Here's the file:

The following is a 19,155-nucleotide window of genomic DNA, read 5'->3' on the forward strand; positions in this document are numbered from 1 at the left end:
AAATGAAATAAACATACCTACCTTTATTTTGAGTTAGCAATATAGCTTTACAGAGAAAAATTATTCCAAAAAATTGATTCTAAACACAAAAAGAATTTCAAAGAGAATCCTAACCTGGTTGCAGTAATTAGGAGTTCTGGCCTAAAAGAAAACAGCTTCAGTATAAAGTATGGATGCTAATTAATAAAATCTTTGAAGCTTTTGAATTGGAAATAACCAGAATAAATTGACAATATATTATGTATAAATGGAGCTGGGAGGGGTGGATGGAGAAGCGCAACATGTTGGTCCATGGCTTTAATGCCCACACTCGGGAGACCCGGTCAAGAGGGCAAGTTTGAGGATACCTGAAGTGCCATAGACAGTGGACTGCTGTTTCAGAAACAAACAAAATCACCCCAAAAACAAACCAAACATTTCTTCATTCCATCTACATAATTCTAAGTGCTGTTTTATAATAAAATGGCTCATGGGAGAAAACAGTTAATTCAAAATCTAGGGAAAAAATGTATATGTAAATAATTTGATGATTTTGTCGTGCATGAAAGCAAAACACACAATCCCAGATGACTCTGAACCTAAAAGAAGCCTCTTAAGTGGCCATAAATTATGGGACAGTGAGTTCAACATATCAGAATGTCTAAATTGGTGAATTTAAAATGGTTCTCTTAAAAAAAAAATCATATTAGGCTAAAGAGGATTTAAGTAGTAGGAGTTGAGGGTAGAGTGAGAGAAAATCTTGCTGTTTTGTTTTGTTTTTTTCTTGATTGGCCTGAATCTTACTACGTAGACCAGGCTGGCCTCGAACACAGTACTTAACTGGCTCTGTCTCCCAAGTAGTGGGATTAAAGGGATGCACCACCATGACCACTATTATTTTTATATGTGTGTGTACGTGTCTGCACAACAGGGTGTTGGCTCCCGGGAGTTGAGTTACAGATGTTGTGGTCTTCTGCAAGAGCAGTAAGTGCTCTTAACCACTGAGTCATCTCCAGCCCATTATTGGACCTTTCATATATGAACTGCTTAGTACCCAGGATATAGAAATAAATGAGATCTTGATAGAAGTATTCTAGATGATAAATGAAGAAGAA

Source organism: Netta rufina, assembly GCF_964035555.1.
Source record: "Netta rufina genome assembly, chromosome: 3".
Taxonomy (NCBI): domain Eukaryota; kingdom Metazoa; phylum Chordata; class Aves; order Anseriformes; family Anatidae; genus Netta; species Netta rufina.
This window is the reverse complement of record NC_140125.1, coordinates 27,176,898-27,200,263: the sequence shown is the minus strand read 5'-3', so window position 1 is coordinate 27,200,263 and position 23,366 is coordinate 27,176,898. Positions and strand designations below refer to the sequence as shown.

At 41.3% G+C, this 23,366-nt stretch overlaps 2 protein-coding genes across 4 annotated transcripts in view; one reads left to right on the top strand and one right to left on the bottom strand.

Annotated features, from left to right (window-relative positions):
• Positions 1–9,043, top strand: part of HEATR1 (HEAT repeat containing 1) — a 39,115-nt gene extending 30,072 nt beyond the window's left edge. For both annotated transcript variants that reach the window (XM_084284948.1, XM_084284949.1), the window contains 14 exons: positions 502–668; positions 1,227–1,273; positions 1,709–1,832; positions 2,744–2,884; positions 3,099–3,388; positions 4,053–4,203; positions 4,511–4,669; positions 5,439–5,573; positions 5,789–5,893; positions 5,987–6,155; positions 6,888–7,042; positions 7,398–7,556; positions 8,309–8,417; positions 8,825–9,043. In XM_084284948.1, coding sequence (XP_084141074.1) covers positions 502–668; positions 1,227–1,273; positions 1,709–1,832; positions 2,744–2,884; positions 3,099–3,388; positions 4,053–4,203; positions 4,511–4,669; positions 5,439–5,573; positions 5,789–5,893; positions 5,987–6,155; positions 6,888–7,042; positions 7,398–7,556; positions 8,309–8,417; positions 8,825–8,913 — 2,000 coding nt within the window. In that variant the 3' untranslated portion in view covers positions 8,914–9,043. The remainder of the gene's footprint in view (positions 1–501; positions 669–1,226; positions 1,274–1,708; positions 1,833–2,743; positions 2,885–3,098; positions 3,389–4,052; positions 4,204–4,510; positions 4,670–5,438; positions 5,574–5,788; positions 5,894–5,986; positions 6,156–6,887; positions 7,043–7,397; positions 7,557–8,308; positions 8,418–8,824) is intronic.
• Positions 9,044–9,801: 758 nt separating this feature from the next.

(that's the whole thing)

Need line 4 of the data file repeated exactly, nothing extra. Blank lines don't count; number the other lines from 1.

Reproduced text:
Source record: "Netta rufina genome assembly, chromosome: 3".